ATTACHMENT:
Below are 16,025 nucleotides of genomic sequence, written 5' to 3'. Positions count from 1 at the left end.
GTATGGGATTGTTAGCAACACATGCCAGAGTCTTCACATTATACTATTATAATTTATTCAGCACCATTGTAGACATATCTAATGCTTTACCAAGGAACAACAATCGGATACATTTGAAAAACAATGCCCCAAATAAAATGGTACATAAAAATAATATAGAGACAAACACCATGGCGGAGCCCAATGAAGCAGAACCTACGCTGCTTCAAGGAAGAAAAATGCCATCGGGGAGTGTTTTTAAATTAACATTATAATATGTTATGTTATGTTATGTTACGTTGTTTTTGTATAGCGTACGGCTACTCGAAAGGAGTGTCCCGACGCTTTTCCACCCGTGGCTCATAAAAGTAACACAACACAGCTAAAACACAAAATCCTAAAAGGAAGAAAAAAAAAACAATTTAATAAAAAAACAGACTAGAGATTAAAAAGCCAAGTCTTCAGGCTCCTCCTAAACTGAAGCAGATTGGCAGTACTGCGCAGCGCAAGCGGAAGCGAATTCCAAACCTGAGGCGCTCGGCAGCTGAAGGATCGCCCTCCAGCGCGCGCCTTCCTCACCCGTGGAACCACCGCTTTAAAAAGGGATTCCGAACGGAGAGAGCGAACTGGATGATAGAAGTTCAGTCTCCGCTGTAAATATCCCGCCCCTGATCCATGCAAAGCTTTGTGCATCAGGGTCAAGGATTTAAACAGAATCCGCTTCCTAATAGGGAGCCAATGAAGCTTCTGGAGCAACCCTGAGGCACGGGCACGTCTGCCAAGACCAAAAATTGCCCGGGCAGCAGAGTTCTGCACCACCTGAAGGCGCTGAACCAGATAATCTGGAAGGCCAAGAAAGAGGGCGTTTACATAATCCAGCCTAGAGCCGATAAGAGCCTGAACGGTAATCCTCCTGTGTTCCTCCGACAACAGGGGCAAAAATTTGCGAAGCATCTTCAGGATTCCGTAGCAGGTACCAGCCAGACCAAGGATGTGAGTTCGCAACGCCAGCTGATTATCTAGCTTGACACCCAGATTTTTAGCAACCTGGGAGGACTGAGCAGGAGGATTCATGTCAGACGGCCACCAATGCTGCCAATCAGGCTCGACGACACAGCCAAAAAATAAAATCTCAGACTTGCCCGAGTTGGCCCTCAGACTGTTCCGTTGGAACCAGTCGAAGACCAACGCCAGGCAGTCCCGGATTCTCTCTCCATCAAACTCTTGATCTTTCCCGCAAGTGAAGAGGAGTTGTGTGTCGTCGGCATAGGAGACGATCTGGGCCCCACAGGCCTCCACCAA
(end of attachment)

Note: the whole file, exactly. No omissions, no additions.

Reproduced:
Below are 16,025 nucleotides of genomic sequence, written 5' to 3'. Positions count from 1 at the left end.
GTATGGGATTGTTAGCAACACATGCCAGAGTCTTCACATTATACTATTATAATTTATTCAGCACCATTGTAGACATATCTAATGCTTTACCAAGGAACAACAATCGGATACATTTGAAAAACAATGCCCCAAATAAAATGGTACATAAAAATAATATAGAGACAAACACCATGGCGGAGCCCAATGAAGCAGAACCTACGCTGCTTCAAGGAAGAAAAATGCCATCGGGGAGTGTTTTTAAATTAACATTATAATATGTTATGTTATGTTATGTTACGTTGTTTTTGTATAGCGTACGGCTACTCGAAAGGAGTGTCCCGACGCTTTTCCACCCGTGGCTCATAAAAGTAACACAACACAGCTAAAACACAAAATCCTAAAAGGAAGAAAAAAAAAACAATTTAATAAAAAAACAGACTAGAGATTAAAAAGCCAAGTCTTCAGGCTCCTCCTAAACTGAAGCAGATTGGCAGTACTGCGCAGCGCAAGCGGAAGCGAATTCCAAACCTGAGGCGCTCGGCAGCTGAAGGATCGCCCTCCAGCGCGCGCCTTCCTCACCCGTGGAACCACCGCTTTAAAAAGGGATTCCGAACGGAGAGAGCGAACTGGATGATAGAAGTTCAGTCTCCGCTGTAAATATCCCGCCCCTGATCCATGCAAAGCTTTGTGCATCAGGGTCAAGGATTTAAACAGAATCCGCTTCCTAATAGGGAGCCAATGAAGCTTCTGGAGCAACCCTGAGGCACGGGCACGTCTGCCAAGACCAAAAATTGCCCGGGCAGCAGAGTTCTGCACCACCTGAAGGCGCTGAACCAGATAATCTGGAAGGCCAAGAAAGAGGGCGTTTACATAATCCAGCCTAGAGCCGATAAGAGCCTGAACGGTAATCCTCCTGTGTTCCTCCGACAACAGGGGCAAAAATTTGCGAAGCATCTTCAGGATTCCGTAGCAGGTACCAGCCAGACCAAGGATGTGAGTTCGCAACGCCAGCTGATTATCTAGCTTGACACCCAGATTTTTAGCAACCTGGGAGGACTGAGCAGGAGGATTCATGTCAGACGGCCACCAATGCTGCCAATCAGGCTCGACGACACAGCCAAAAAATAAAATCTCAGACTTGCCCGAGTTGGCCCTCAGACTGTTCCGTTGGAACCAGTCGAAGACCAACGCCAGGCAGTCCCGGATTCTCTCTCCATCAAACTCTTGATCTTTCCCGCAAGTGAAGAGGAGTTGTGTGTCGTCGGCATAGGAGACGATCTGGGCCCCACAGGCCTCCACCAA